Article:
Retail sales adjusted for inflation and seasonal factors jumped by a surprising 3.1 percent in August, a preliminary estimation by the Federal Statistics Office showed on Wednesday.
Analysts polled by Dow Jones Newswires had forecast an increase of just 0.5 percent and and the estimate provided a “small ray of hope in the retail sector,” Commerzbank analyst Ralph Solveen said.
In July, sales had fallen by 1.0 percent in the biggest European economy, the Destatis service said, revising an initial estimate of a 1.5 percent drop. German consumers are traditionally thrifty, and consumption has in past months been one of the economy’s weak links despite falling unemployment and significant increases in wages.
The volatile index is calculated from information provided by seven German states that account for around three-quarters of all sales, but does not include auto and petrol sales.
The news comes after unemployment rates announced this week were found to be at a 16-year low. But despite falling unemployment levels and rising wages, German consumers have lost their spending power as inflation increases the price of energy and food.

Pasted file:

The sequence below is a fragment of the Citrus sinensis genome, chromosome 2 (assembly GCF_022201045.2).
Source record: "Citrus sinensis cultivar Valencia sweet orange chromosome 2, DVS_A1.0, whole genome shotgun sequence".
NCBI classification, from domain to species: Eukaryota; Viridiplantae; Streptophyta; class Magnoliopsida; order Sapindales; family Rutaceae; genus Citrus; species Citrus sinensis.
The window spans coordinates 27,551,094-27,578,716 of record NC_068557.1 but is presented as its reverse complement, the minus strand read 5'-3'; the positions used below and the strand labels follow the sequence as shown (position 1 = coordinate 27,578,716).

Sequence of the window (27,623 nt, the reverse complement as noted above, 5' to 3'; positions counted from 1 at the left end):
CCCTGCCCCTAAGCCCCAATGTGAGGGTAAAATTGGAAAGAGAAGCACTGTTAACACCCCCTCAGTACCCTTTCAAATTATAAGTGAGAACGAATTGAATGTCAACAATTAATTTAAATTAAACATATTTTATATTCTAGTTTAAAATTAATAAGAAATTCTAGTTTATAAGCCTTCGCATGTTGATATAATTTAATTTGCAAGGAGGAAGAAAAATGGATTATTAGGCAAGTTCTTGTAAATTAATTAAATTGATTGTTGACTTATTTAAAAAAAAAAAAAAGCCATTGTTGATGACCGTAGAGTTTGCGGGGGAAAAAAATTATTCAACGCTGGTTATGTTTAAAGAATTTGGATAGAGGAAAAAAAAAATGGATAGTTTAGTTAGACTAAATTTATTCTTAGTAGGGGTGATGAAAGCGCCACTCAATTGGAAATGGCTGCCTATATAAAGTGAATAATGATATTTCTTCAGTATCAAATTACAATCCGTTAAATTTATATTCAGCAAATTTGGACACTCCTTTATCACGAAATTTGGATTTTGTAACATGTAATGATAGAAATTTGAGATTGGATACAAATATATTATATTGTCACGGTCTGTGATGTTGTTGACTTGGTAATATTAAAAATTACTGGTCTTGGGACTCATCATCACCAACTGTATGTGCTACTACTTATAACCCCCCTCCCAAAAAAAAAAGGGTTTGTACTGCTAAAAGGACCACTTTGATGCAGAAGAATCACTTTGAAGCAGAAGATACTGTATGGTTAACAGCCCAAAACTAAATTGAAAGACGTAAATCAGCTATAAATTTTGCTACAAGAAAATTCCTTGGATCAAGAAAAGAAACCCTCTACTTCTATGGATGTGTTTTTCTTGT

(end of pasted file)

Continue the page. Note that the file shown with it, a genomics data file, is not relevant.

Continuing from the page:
On Sunday Finance Minister Peer Steinbrück told the weekly Der Spiegel that because of the US financial crisis, German output would be “significantly” less than hoped in 2009.
“All that is clear so far is that the figures are getting worse. No one can yet really say just how bad they will be. But of course this crisis will have an effect on growth,” Steinbrück said.
Natixis economist Costa Brunner said the retail sales data suggested that private consumption will help prevent the German economy from entering a “technical recession,” as defined by two successive quarters of economic contraction.
The German economy shrank by 0.2 percent in the second quarter, but figures for the third have not yet been released. For Solveen however, the retail figures “do not alter the fact that the German economy is probably heading for a recession.”